Presentation on theme: "Competitive Advantage and Comparative Advantage"— Presentation transcript:
1 Competitive Advantage and Comparative Advantage Howard Davies
2 The ‘C’ word!!The word ‘competitiveness’ is ubiquitous - to be heard and read everywhereIt is usually a cloak for confused thinkingThe purpose of this lecture is to help you think more clearly around the issues involved
3 Different meanings of competitiveness ‘Competitiveness’ as a country’s market share (especially of exports)‘Competitiveness’ as low wages and prices relative to other places (wages and exchange rates)‘Competitiveness’ as productivity -national income per head‘Competitiveness’ as a kind of market structure - many firms, free entry, no price controlsTHESE ARE COMPLETELY DIFFERENT THINGS BUT POLITICIANS AND BUSINESS PEOPLE OFTEN MUDDLE THEM UP!!
4 Can We Decide Which Meaning is Most Important? Competitiveness is a ‘good thing’ and an end resultTHEREFORECompetitiveness as productivity -national income per head - is the most important/meaningful interpretation
5 Unfortunately, this is often confused In Michael Porter’s Competitive Advantage of Nations (1990) he begins by agreeing with the ‘productivity’ interpretationBUT he then says that ‘competitiveness’ is determined at industry level (OK) and measures it by their export market share (NOT OK - productivity has been lost sight of!)AND he claims that his theory of ‘competitive advantage’ has made the economists’ idea of ‘comparative advantage’ outdated
6 Why should we care?Because Porter’s CAN has been very influential - especially amongst policymakers and businesspeopleBecause it has encouraged those policymakers to adopt wasteful or even potentially disastrous policies (high -tech in Hong Kong and Indonesia’s aircraft industry).Businesspeople use it to justify government intervention on their behalf .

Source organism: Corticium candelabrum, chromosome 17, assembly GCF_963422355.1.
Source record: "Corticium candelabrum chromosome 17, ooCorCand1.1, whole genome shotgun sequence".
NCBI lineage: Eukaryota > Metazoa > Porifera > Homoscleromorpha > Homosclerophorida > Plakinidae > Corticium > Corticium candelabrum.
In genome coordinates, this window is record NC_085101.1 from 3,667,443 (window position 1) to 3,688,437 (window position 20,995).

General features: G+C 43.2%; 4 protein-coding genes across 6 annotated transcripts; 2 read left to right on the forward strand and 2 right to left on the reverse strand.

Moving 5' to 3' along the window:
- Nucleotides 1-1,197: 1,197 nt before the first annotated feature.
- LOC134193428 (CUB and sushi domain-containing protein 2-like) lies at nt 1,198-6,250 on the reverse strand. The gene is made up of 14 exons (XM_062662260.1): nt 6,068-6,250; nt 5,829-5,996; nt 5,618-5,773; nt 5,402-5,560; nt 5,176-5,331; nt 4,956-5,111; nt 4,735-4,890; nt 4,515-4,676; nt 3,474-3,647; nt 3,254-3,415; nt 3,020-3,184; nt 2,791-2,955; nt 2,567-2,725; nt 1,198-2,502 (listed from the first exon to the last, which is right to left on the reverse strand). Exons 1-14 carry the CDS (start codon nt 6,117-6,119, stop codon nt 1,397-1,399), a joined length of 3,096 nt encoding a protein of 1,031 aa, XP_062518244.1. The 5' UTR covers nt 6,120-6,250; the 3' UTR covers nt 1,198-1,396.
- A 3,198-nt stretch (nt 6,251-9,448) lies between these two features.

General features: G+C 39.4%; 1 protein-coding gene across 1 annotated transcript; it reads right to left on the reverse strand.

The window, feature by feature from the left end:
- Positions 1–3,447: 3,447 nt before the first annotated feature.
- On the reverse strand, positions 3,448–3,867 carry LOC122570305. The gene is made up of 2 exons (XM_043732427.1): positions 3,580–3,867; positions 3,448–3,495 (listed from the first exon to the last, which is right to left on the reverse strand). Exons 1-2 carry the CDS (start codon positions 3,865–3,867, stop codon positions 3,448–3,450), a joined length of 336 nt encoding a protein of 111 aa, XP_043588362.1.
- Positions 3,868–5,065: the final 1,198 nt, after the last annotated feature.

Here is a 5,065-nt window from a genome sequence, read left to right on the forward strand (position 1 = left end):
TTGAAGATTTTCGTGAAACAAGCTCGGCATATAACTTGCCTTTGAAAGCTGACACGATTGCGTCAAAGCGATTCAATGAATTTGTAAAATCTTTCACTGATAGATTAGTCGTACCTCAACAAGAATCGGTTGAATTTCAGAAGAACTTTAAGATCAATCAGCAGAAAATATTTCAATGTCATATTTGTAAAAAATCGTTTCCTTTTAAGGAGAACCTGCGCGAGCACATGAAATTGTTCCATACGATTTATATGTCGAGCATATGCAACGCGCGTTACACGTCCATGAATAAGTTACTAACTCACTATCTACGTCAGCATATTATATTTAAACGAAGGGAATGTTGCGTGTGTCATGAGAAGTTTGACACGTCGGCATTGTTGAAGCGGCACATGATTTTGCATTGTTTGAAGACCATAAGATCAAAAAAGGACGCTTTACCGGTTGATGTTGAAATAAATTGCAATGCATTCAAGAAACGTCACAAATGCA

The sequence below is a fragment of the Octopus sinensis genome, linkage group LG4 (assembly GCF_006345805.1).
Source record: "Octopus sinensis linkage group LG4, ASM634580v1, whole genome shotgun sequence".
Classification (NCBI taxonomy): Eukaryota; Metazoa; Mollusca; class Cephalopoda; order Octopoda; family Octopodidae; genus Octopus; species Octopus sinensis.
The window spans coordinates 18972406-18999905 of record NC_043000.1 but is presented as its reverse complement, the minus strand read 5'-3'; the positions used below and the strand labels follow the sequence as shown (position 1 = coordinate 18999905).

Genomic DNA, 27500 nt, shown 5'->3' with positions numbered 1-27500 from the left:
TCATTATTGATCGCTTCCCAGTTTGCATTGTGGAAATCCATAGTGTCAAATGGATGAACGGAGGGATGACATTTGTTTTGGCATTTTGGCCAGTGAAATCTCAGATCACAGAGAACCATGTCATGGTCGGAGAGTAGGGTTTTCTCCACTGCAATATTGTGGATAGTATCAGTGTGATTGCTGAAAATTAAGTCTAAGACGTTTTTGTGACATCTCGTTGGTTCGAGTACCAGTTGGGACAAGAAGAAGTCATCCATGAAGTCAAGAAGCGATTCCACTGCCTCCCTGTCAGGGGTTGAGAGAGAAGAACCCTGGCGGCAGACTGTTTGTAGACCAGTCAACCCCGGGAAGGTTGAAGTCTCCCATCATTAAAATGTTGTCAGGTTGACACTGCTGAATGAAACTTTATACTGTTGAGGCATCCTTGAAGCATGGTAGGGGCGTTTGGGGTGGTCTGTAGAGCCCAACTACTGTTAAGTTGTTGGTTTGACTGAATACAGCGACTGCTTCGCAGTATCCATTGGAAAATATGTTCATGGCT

7 How to be more clear?Examine the basic concept of comparative advantageExamine Porter’s analysis of ‘competitive advantage’ to distinguish between the useful ideas and the confusion
8 The principal of comparative advantage the only proposition in social science to be true and non-trivial!Paul Samuelson - Nobel prizewinnerDates back to David Ricardo 1817
9 The principal of comparative advantage Consider the case of two countries and two products, where country A is more efficient than country B in the production of BOTH products.BOTH countries can gain (have higher income and consumption possibilities) if they each specialize to some extent in producing one product and trade it in exchange for the otherEACH country will specialize in the product for which the opportunity cost is lower.That will be the product that can be produced by making most intensive use of the resource that the country has in relative abundance
10 A current example of comparative advantage? The US is more efficient in the production of BOTH toys and machine tools than ChinaBUT machine tool production requires a large amount of capital and skilled labour while toys can be made with little capital and unskilled labourThe US has abundant capital and skilled labour, China has abundant unskilled labour.
11 A current example of comparative advantage? In the US, machine tools are cheaper than in China in terms of the number of toys that could be made with the same resources.e.g. the US could make two more machine tools with the resources needed to make 10,000 Barbie dolls. China could make only one.In China, toys are cheaper than in the US, in terms of the number of machine tools that must be sacrificed to make one more toy.same example - China can make 10,000 Barbie dolls with the resources needed to make 1 machine tool. The US can only make 5,000.